February 16, 2011
Anyone who watched the Toronto Maple Leafs' impressive win at the Boston Bruins on Tuesday night saw Mikhail Grabovski(notes) get crushed twice by defenseman Zdeno Chara(notes): The first drawing a two-minute boarding penalty, the second sending Grabovski stumbling around the offensive zone like Charlie Sheen at a hotel ice machine.
The hits are here:
Armchair physicians around North America asked if his woozy return to the bench was indicative of a concussion. Rob Longley of the Toronto Sun asked if Grabo would have been allowed back into competition had this been the NFL instead of the NHL. Given the hypersensitivity in today's league over head injuries, it's surprising he returned (to then score the winning goal, quite brilliantly).
But Leafs GM Brian Burke told the Globe & Mail Wednesday morning that Grabovski continued playing because he did not suffer a concussion, according to the team. From James Mirtle, who wrote that "Grabovski was likely only assessed on the bench by a team trainer":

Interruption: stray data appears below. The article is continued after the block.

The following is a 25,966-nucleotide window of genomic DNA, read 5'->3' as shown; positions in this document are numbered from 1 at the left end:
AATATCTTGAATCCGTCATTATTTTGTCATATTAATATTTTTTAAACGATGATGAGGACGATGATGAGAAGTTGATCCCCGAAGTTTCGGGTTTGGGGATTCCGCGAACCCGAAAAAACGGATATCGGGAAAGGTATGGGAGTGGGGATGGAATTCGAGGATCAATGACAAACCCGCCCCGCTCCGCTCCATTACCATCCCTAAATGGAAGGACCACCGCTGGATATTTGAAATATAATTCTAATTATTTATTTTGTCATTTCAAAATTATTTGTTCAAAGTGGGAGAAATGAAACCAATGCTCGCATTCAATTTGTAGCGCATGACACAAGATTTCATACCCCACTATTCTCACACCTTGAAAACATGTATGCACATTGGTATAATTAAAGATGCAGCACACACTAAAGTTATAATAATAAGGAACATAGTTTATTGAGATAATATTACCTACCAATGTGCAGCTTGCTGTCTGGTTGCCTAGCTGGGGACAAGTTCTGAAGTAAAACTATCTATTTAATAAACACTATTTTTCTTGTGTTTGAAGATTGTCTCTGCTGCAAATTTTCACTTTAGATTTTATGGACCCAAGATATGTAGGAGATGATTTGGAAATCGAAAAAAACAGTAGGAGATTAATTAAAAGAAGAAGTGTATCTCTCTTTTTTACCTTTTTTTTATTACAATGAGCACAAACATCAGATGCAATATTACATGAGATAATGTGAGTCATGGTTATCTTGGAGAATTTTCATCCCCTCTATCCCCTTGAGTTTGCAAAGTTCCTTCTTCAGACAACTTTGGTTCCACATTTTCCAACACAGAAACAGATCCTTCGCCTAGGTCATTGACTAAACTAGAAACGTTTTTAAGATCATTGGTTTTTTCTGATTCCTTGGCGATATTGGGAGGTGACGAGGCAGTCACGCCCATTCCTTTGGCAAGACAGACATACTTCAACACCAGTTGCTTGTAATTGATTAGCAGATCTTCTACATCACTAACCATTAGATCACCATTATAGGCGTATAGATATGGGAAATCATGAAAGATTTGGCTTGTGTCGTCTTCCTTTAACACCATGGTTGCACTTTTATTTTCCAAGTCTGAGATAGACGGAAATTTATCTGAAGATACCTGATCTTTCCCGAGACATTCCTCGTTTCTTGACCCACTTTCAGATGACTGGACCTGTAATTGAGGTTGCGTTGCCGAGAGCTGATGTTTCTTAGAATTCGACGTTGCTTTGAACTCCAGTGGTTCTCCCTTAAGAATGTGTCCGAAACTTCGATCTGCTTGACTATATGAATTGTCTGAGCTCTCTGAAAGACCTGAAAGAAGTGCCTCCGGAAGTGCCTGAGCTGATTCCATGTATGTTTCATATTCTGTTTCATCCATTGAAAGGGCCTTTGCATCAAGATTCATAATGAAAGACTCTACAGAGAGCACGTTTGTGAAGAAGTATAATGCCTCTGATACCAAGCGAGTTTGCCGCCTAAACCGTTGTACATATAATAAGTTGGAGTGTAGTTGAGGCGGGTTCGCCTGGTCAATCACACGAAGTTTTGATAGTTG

"I feel bruise in my eyes," Grabovski told AM640 after the game. "But like I tell it before, it give me more motivation to play harder."
Leafs general manager Brian Burke said today that Grabovski did not suffer a concussion during the game. "He would not have been allowed to return to play had he exhibited any symptoms of concussion," Burke said via e-mail.
Burke added that Grabovski would not need to see a specialist today given a concussion had already been ruled out.
The National Post had this info on the NHL's concussion policy:
According to the NHL's concussion management protocol: "Concussion typically results in the rapid onset of short-lived impairment of neurologic function that resolves spontaneously."
The league's protocol advises that "a player who is diagnosed with a concussion should be removed from play and should not return to play in the same game or practice."
"Ultimately, all return to play decisions are made by team doctors," NHL deputy commissioner Bill Daly wrote in an email. "They are individualized decisions."
Indeed they are. Which is why the NHL's general managers, according to David Shoalts, will look at "what immediate steps should be taken by a team's trainers and medical staff when a player is hit on the head during a game."